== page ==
The heaviness kicks back in for a brief chorus. Another round of verse 2 and chorus and we return to the sparse guitar and drum break from before. Bruce offers an out of place "go!" and the pace picks up slightly before an excellent pair of solos and a nice harmonized section. The guitar and drum break returns, but now driving instead of sparse. We return to verse 1 and a brief reprise of verse 2 before finishing on a gentle vocal.

Lots of great, emotional material here, and a neat song structure. It feels too slow at the beginning, and the whole section around the "go!" is kind of anemic, but the rest is pretty brilliant. 9/10.
 

Daedalus

Educated Fool
As far as the Murray/Smith solos library goes, Revelations is, without question, my all time, #1 favorite Maiden cut.

Every time, and I mean every time, I hear Revelations, I listen to the solos twice.

I mean, that song is 35 years old and I still get goosebumps.
 

KidInTheDark666

What's yours is mine and what's mine is mine too
Revelations was surprisingly one of the highlights of the LOTB tour. Never liked it that much before I saw it live.
 

Diesel 11

As you scream into the web of silence...
A song I've often derided - but no longer. "Revelations" is a perfect theatrical take on religion penned by one Bruce Dickinson. Great live, and great in studio, there's little wonder it's a classic. Excellent performances from all involved send it straight to top marks, and it's one of the finest showings of how great Maiden are at crafting great lyrics together with great music. 10
 

Stardust

A Blue Sector Mirage
Luckily, the next song is quite a bit better. And by that, I mean this is a song that is in my top 10 from the band. I kinda love it a lot.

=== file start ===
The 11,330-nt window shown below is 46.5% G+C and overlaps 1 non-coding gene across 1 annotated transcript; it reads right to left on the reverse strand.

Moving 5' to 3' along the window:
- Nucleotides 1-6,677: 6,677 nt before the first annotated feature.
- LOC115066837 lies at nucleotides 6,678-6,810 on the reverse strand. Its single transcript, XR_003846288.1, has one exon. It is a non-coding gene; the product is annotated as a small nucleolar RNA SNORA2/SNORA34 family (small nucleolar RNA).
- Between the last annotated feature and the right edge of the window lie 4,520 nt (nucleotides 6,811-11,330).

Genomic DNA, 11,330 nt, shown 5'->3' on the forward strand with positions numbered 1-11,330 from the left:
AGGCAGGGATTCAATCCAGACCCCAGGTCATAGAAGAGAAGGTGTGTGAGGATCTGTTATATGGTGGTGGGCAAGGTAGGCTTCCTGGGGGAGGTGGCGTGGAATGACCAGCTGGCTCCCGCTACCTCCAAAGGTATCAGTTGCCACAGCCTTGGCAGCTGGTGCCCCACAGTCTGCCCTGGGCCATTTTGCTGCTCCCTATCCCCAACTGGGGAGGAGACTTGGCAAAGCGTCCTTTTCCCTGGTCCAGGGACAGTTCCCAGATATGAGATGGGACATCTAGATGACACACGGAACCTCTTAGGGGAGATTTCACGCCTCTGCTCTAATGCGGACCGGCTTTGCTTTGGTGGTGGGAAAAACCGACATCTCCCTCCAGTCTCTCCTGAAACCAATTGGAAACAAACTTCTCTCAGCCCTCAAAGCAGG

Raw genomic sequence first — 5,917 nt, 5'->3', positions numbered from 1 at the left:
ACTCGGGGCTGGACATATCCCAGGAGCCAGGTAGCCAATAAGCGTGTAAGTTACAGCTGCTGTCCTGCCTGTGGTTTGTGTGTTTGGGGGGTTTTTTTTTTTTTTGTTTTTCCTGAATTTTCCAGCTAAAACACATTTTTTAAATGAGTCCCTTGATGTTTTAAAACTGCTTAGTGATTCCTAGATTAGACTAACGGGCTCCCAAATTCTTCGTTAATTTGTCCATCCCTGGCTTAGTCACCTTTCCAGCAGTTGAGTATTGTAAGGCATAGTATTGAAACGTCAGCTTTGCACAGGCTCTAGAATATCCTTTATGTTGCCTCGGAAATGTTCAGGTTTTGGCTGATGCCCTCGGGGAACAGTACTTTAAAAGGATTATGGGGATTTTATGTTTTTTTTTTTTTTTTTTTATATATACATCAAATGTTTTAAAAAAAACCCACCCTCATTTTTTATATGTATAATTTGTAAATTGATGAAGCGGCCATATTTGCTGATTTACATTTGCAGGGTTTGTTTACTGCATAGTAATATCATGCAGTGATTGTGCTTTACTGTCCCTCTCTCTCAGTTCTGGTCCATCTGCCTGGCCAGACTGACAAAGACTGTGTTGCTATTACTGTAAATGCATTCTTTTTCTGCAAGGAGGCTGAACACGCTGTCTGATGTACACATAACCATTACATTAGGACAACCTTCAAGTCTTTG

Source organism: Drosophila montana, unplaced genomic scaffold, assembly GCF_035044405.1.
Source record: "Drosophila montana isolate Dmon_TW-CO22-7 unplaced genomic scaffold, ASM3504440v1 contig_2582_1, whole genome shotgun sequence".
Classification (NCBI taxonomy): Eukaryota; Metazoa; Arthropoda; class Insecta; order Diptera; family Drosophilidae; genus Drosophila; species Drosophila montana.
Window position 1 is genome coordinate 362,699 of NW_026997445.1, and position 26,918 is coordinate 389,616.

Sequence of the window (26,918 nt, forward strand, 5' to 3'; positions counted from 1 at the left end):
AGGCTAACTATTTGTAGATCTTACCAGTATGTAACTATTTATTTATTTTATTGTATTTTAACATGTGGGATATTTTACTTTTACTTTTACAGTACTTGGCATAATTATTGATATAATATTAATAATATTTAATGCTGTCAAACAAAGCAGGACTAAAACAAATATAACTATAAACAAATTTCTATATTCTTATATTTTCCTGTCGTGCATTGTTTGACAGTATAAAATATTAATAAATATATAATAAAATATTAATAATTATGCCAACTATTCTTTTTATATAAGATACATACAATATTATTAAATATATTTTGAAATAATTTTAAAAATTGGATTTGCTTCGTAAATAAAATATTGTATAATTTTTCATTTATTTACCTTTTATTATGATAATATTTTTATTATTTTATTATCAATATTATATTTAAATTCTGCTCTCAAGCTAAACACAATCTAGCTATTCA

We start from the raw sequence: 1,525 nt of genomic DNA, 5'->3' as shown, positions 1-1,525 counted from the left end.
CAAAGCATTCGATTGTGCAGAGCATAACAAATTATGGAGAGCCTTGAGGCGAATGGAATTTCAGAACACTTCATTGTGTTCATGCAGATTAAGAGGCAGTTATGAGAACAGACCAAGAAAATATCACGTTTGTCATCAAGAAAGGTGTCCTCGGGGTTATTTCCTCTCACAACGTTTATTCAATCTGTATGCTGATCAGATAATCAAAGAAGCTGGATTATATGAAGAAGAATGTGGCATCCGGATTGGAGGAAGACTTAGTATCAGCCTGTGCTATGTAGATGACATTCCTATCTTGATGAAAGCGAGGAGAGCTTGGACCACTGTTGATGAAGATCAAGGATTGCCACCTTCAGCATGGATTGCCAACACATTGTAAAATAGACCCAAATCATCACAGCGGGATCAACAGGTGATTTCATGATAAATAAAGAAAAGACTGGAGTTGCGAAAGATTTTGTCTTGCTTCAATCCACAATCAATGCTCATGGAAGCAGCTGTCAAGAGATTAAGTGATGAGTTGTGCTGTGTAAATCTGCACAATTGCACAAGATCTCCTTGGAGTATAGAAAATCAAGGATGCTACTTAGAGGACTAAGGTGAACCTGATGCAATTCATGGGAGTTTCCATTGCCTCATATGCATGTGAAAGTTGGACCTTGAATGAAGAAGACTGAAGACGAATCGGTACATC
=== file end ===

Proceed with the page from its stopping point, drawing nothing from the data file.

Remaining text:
So, Bruce has the solo credit here and y'know, he does a pretty phenomenal job with it. The vocals here are absolutely stunning, amongst his very, very best. And Bruce's lyrics are intriguing if nothing else and they're excellent as well. As for the rest of the band, well...that second instrumental section is simply great and I'll leave it at that.

I wish I had more to say about this fantastic song, but I don't. At least now. Just go listen to it, man! It gets a 10/10, of course. And yeah, it is indeed my favourite song on the album.
 

Luisma

Years Wasted
Well... Since I have my book to sell (http://subscribepage.com/luisma666) for supporting my old folks in Venezuela, this kind of post will be one of the lasts...

"When I was at school they used to make me go to church on every Sunday … and they used to make you sing on all the hymns and things and occasionally you find the odd good tune amongst all this bullshit, so I nicked one of the hymns for the album Piece Of Mind and it starts 'O God of Earth and Altar, bow down and hear our cry.' Revelations this one!" (Bruce Dickinson introducing the song at the Hammersmith Odeon - October 12, 1984)

"I have a fondness for hymns. I love some of the ritual, the beautiful words, Jerusalem and there was another one, with words by G.K Chesterton O God of Earth and Altar-ver firte and brimstone: 'Bow down and hear our cry.' I used that for an Iron Maiden song, 'Revelations'. In my strange and clumsy way I was trying to say look its all the same stuff." (Bruce quote taken from The G.K Chesterton Collection 50 Books published by Catholic Way Publishing 2014)

"The idea of 'Revelations' was to tie together lots of imagery from different religious systems. The stuff I dug out on that song, about Egypt and the Osiris cult especially, I thought, Well, this is weird, it's like a dead ringer for Christ – the death and resurrection bit. And I went back and found out that virtually every religion has exactly the same thing going through it." (Bruce Dickinson for Martin Strickland – Sounds Magazine – October 4, 1986)

Live History

World Piece Tour – UK & Europe (4); World Piece Tour – North America & Europe (2nd Leg) (5); World Slavery Tour 1984 (4); World Slavery Tour 1984 – North America (December 15) (5); Rock In Rio ’85 (4); World Slavery Tour 1985 – Japan (2 last Dates in Tokyo, Nagoya, Fukuoka & Osaka) (5); Give Me Ed… 'Til I'm Dead Tour (4); Eddie Rips Up The World Tour (First 2 Dates) (8); Eddie Rips Up The World Tour – Europe (9); Ozzfest 2005 (Supporting Act) (3); Ozzfest 2005 (Headlining Performance) (5); Eddie Rips Up The World Tour – North America, UK & Ireland (8); Clive Burr MS Trust Fund 2005 (8); Somewhere Back In Time World Tour ’08 (3); Maiden England World Tour 2014 (5); Legacy Of The Beast European Tour (6) & Legacy Of The Beast 2019 Tour (6).